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  • Molasses mix

    I recently bought two very nice plants from WillsC. When I went to water them, the containers were defective with big holes in the bottom...at least I thought so. I now have a whole new appreciation for what "quick draining mix" means! I have never poured water in a container and had the water come out so quickly. Water pours through my non-screened 1/2 pine, 1/2 peat mix like molasses in comparison. I guess I'll have to learn how to properly screen before spring when I put these guys into bigger pots.
    Houston, TX Zone 9a

  • #2
    I too received two beautiful plants from Wills about a month ago, and yes they do drain quite nicely.. I see the roots coming out of the bottom drain holes and they are very healthy looking (white & very plump). Wills what is your soil mixture comprised of? It looks like I will have to up-pot both the Brogiotto Nero & Bronze Paradiso sooner rather then later with all the healthy growth they are putting on.. I'd like to replicate your mixture to keep these babies happy
    Visceral I know watcha mean, I have a couple of my first trees in a soil mixture just like you are describing.. Can hardly wait to get them outta that water retentive mixture & into something light & airy next spring!
    My Plant Inventory: https://docs.google.com/spreadsheets...HZcBjcsxMwQ7iY

    Rooted Cuttings Available 2021:
    https://docs.google.com/document/d/1...fxsT1DuH8/edit

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    • AscPete
      AscPete commented
      Editing a comment
      In answer to your question, the cuttings should be grown in a well aerated mix until they are at least 1 gallon well rooted trees. In my case I up pot cuttings into 1 gallon pots with cutting mix (well aerated fast draining) then to 5 gallon containers (SIPs) with a more water retentive mix, I was using the more aerated 5-1-1-1 mix, but have revised my procedures. I had been up potting into the more aerated 5-1-1-1 mix, but they dry out faster which actually slows their growth, due to too many wet dry cycles. With healthy cuttings planting in smaller containers only serves to restrict the growth of the young plants.

      BTW if the new plants are close to going dormant planting in a large container of wet mix may be a problem during dormancy. Good Luck.

    • Jamie0507
      Jamie0507 commented
      Editing a comment
      Thanks for the reply Pete.. I forgot to mention that I was keeping these two plants indoors this winter in a south facing window. I received them only a month ago so was afraid to expose them to the arctic tundra of PA this winter lol, especially since they just came from lovely Florida.. I may just put them in my basement (about 50 degrees) under shop lights for about 8hrs a day to hopefully induce semi-dormancy.. in which case I'd probably still be better off leaving them in their current pots until spring right? I think I just want to find reasons to keep on figging through the winter! Lol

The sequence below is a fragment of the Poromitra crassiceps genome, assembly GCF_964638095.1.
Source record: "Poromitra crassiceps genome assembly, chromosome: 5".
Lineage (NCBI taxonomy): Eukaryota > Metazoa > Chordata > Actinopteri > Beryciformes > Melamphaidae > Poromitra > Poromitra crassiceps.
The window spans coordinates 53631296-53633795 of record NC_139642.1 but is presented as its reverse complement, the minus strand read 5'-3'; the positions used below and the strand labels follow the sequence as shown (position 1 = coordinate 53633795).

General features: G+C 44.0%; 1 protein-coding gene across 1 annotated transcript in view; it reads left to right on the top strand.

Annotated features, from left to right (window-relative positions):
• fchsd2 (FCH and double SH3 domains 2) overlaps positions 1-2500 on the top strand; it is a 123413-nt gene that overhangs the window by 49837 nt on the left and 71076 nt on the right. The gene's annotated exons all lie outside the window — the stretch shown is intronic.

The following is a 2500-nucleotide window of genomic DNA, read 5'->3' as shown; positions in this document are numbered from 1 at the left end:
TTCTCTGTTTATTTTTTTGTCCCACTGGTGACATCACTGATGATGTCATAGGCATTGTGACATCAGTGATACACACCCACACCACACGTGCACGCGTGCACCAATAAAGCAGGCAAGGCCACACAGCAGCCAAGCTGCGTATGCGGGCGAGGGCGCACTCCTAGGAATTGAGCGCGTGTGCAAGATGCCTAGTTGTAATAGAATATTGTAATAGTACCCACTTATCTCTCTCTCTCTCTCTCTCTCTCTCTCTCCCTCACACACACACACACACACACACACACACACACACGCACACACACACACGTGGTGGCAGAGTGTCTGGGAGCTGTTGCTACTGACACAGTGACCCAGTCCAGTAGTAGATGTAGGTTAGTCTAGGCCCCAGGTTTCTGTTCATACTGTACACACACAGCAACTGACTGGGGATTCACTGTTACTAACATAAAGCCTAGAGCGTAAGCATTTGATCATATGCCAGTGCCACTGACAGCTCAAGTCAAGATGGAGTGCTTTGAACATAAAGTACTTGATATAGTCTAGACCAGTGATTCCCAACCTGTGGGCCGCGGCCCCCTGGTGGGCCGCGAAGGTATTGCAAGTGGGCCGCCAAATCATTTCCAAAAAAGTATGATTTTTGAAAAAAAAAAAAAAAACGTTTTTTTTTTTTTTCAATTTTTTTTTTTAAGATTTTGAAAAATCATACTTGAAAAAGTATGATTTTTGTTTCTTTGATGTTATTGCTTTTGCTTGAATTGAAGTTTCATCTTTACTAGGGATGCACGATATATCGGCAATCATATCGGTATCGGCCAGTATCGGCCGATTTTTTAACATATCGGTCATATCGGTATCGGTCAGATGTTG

• Visceral
      Visceral commented
      Editing a comment
      Jamie,
      I'm in the north part of Houston, and I'm thinking about keeping mine outside in their current pots until Spring. If a cold snap hits, it usually only last a few days here, so I can bring them in my garage for a few days. Have you tried rooting any cuttings yet? I think that's a good way to keep on keeping on during the winter.

  • #3
    Wills soil is one of a kind.
    Nothing in the world takes the place of growing citrus till figs come along. Ray City, Ga. Zone 8 b.

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    • #4
      With soil that drains that fast, how do you keep them moist in the heat of summer?
      Don - OH Zone 6a Wish list: Zaffiro, Moro de Caneva, Nerucciolo d'Elba, Bordissot Blanca Negra

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      • AscPete
        AscPete commented
        Editing a comment
        IMO, The 'cutting mix' should always be well aerated and fast draining. The growing mix which is used for fruiting fig trees is the the mix that can and should be made more water retentive.

      • Jamie0507
        Jamie0507 commented
        Editing a comment
        That makes sense in light of Don's last post, especially during those dog days of summer.. So Pete when I repot into a 2-3 gallon pot (probably within the next few days) do you think I should use a mix that is more retentive this time or save that for when I move up to a 5 to 10 gallon size in the spring?

    • #5
      Originally posted by don_sanders View Post
      With soil that drains that fast, how do you keep them moist in the heat of summer?

      They are on an automated system so in the heat of summer they can be watered even twice a day. Wet water retentive soil does not work well for me.

      Cutting sales have ended for the season. Plant sales will start March 1 at 8 eastern time. If it is still too cold in your area I can hold your plants till a date of your choosing.

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      • #6
        Originally posted by Jamie0507 View Post
        Wills what is your soil mixture comprised of?
        Hershell let me know you had asked, I had missed it. The soil is junglegrowth mixed with some big perlite but not much. Hershell got me started on it and I like it but you still have to be careful with the water.
        Cutting sales have ended for the season. Plant sales will start March 1 at 8 eastern time. If it is still too cold in your area I can hold your plants till a date of your choosing.

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